(Reuters) - The House of Representatives has approved climate change legislation that is a high priority of President Barack Obama and Democratic leaders in Congress.
Attention now shifts shift to the Senate, where the environmental bill faces tough opposition. It is unclear how much progress the Senate will make this year on a bill.
Here are main details of the House legislation, which has undergone changes since being approved by the House Energy and Commerce Committee in late May:
* There have been plenty of numbers thrown around on how much the legislation will cost consumers. Republican opponents have claimed $3,100 or more per household annually in higher prices for energy and other goods. Conversely, some supporters have said it will save consumers money as energy efficiencies are achieved. The nonpartisan Congressional Budget Office estimated an average cost of $175 annually for households. It said the poor would enjoy a $40-a-year benefit from rebates and other aid.
* New protections for agriculture were included to win the support of farm-state lawmakers. Among them: Department of Agriculture oversight of carbon-reduction efforts by farmers, instead of the Environmental Protection Agency; obstacles to corn-based ethanol that EPA had proposed would be put off for at least five years and probably longer; some rural electric utilities would get free pollution permits from the government.
* Many coal-fired utilities would enjoy exemptions on carbon emission reductions for new plants being planned for construction. Environmental groups complain this will seriously weaken the pollution-reduction goals of the bill.
* U.S. emissions of carbon dioxide and other greenhouse gases would be reduced 17 percent by 2020 from 2005 levels. That is less ambitious than the 20 percent initially sought, but slightly more aggressive than the approximately 15 percent Obama proposed.
The legislation sets further pollution reduction goals -- 42 percent by 2030 and 83 percent by 2050, with the latter just slightly higher than Obama suggested.
* About 85 percent of pollution permits under the program would be given out, and around 15 percent would be sold. Local electric distribution companies would get 30 percent of all permits for free and would have to protect consumers from electricity price increases.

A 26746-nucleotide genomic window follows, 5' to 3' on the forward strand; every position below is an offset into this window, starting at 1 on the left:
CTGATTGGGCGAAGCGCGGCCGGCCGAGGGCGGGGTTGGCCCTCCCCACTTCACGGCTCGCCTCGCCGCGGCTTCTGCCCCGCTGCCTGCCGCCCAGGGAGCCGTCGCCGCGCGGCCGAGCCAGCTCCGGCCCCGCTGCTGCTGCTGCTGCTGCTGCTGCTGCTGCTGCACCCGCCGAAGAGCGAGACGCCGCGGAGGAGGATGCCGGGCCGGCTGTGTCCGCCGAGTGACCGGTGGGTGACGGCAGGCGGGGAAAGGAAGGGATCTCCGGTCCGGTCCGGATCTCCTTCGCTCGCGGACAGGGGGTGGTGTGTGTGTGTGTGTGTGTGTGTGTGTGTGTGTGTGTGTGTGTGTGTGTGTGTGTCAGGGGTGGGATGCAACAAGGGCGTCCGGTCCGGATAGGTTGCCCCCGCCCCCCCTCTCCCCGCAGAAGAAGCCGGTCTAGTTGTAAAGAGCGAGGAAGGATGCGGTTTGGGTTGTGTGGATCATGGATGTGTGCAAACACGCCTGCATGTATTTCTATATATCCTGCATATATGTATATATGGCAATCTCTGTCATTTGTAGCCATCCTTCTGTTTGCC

Other recipients of free permits: 15 percent to cement, steel, glass and other big energy-using industries; 9 percent to local natural gas distribution companies; 3 percent for companies making electric and advanced technology vehicles and 2 percent for oil refiners.
The free permits are designed to ease industry’s burden and prevent large energy price increases for consumers. In 2026, many of the free permits would begin switching to those that must be purchased. Obama wanted all of the permits to be sold, but has indicated flexibility.
* Under “cap and trade,” fewer and fewer pollution permits would be available to companies over the next several decades. Also, companies that pollute less than their limit could sell some of their permits to others struggling to meet environmental requirements.
* Utilities would have to generate 15 percent of their electricity from renewable sources such as wind or solar power and show a 5 percent gain in energy efficiency by 2020. Governors could lower the 15 percent target to 12 percent with 8 percent efficiency gains if they determine the national goals are unattainable for their states.
* Companies could offset up to 2 billion tons of their emissions annually by paying for “green” projects in the United States and other countries, such as preserving tropical rain forests.
* A “clean energy” bank within the Energy Department would be created to provide direct loans and government loan guarantees to encourage projects using clean energy technology.
* The Federal Energy Regulatory Commission would have greater authority to investigate manipulation in natural gas and carbon markets.
* Obama’s February budget envisioned $646 billion in revenue from the sale of the permits between 2012 and 2019. But that assumed a 100 percent auction of emissions permits, far from the level the House bill requires.
Reporting by Richard Cowan in Washington, editing by Jackie Frank
Our Standards: The Thomson Reuters Trust Principles.